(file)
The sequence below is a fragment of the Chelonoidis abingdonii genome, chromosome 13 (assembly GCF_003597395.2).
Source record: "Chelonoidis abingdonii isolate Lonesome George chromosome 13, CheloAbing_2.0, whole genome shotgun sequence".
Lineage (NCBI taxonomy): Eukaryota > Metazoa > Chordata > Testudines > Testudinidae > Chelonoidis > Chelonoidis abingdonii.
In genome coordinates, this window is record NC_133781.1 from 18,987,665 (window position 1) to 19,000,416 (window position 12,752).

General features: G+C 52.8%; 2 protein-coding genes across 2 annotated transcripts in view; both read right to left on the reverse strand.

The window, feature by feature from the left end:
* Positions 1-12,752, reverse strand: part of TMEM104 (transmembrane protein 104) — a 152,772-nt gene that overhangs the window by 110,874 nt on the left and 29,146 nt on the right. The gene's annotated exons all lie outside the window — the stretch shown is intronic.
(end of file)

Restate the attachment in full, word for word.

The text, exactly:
The sequence below is a fragment of the Chelonoidis abingdonii genome, chromosome 13 (assembly GCF_003597395.2).
Source record: "Chelonoidis abingdonii isolate Lonesome George chromosome 13, CheloAbing_2.0, whole genome shotgun sequence".
Lineage (NCBI taxonomy): Eukaryota > Metazoa > Chordata > Testudines > Testudinidae > Chelonoidis > Chelonoidis abingdonii.
In genome coordinates, this window is record NC_133781.1 from 18,987,665 (window position 1) to 19,000,416 (window position 12,752).

General features: G+C 52.8%; 2 protein-coding genes across 2 annotated transcripts in view; both read right to left on the reverse strand.

The window, feature by feature from the left end:
* Positions 1-12,752, reverse strand: part of TMEM104 (transmembrane protein 104) — a 152,772-nt gene that overhangs the window by 110,874 nt on the left and 29,146 nt on the right. The gene's annotated exons all lie outside the window — the stretch shown is intronic.